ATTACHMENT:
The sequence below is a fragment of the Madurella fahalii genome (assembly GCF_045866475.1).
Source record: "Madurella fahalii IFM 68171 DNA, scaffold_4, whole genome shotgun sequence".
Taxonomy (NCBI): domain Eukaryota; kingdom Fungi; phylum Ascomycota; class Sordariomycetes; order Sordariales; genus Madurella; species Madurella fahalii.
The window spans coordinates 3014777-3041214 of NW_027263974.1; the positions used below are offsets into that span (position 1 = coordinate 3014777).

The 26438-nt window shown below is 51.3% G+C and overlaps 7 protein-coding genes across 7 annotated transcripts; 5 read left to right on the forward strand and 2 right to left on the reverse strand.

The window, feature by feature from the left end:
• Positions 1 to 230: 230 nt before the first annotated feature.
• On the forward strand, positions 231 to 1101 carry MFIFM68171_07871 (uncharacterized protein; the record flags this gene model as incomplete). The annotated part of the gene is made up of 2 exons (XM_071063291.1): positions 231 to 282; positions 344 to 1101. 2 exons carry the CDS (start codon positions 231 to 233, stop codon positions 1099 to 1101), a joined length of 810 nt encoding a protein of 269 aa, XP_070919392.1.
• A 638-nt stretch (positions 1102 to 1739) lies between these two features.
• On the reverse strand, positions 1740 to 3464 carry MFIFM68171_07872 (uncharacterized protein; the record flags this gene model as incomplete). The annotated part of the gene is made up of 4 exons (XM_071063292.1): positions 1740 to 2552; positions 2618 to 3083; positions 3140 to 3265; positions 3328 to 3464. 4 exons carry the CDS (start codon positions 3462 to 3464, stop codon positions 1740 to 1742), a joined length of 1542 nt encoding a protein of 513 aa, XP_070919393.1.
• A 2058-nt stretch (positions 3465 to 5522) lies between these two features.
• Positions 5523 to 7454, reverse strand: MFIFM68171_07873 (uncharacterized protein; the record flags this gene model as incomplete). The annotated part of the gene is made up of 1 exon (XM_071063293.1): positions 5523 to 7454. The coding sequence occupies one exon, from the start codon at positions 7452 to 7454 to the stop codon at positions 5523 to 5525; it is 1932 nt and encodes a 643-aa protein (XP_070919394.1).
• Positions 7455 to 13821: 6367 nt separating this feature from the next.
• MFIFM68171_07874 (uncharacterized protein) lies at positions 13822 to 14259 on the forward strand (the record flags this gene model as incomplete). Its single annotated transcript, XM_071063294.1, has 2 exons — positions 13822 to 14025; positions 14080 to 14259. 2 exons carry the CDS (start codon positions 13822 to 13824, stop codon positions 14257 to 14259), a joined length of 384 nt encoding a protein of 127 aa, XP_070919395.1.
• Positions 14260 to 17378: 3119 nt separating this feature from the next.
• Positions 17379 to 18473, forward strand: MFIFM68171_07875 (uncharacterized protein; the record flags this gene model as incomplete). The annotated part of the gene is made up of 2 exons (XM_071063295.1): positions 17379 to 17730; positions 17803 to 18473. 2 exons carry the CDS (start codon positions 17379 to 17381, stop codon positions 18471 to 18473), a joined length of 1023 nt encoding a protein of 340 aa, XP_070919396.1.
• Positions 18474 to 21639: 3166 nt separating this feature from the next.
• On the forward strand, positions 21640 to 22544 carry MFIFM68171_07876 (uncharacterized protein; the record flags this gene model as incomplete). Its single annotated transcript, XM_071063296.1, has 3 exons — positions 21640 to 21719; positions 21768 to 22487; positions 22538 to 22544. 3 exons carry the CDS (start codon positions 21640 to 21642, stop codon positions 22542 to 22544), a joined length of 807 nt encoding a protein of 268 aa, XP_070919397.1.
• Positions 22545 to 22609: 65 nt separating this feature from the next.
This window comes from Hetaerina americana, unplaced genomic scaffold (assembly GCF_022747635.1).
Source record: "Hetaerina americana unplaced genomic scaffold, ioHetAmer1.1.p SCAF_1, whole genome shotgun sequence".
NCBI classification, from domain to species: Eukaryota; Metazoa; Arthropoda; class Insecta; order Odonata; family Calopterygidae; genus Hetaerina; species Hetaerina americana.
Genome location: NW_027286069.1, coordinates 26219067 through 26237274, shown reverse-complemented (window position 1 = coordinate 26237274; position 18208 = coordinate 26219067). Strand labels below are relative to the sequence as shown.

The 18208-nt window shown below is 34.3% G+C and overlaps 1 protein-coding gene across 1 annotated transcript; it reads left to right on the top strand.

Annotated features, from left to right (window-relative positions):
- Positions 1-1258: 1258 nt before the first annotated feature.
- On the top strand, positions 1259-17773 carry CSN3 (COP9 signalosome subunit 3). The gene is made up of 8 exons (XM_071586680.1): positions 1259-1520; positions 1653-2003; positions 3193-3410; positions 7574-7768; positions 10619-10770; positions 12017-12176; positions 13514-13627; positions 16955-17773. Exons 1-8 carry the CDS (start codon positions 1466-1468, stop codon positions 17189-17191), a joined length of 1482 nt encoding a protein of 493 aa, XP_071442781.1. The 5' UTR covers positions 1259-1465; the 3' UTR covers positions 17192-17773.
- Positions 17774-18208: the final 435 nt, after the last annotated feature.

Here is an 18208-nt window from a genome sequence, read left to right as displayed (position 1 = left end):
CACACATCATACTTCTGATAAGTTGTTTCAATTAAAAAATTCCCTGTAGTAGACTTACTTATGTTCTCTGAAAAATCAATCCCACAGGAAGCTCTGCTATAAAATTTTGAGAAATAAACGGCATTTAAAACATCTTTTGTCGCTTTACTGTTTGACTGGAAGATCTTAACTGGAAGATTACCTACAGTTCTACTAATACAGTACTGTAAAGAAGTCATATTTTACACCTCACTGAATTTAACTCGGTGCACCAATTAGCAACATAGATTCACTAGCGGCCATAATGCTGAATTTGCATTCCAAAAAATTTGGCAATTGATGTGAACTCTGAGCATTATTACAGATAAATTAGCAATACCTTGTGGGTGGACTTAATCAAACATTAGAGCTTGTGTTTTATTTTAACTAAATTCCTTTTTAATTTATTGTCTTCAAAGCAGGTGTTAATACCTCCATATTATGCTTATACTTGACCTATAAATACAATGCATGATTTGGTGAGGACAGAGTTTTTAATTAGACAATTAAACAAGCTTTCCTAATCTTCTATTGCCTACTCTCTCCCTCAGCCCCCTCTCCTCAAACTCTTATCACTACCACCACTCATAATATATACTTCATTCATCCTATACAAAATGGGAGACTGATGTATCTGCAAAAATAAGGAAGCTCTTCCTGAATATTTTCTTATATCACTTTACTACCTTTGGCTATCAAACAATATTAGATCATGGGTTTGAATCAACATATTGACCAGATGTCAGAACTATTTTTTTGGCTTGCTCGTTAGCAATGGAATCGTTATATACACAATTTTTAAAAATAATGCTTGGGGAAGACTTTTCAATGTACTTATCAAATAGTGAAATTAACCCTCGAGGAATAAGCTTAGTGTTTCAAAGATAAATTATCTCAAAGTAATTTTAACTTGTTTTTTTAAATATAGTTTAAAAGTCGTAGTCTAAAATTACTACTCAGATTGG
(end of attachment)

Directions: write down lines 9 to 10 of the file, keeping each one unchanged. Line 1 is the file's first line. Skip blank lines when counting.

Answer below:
• A 638-nt stretch (positions 1102 to 1739) lies between these two features.
• On the reverse strand, positions 1740 to 3464 carry MFIFM68171_07872 (uncharacterized protein; the record flags this gene model as incomplete). The annotated part of the gene is made up of 4 exons (XM_071063292.1): positions 1740 to 2552; positions 2618 to 3083; positions 3140 to 3265; positions 3328 to 3464. 4 exons carry the CDS (start codon positions 3462 to 3464, stop codon positions 1740 to 1742), a joined length of 1542 nt encoding a protein of 513 aa, XP_070919393.1.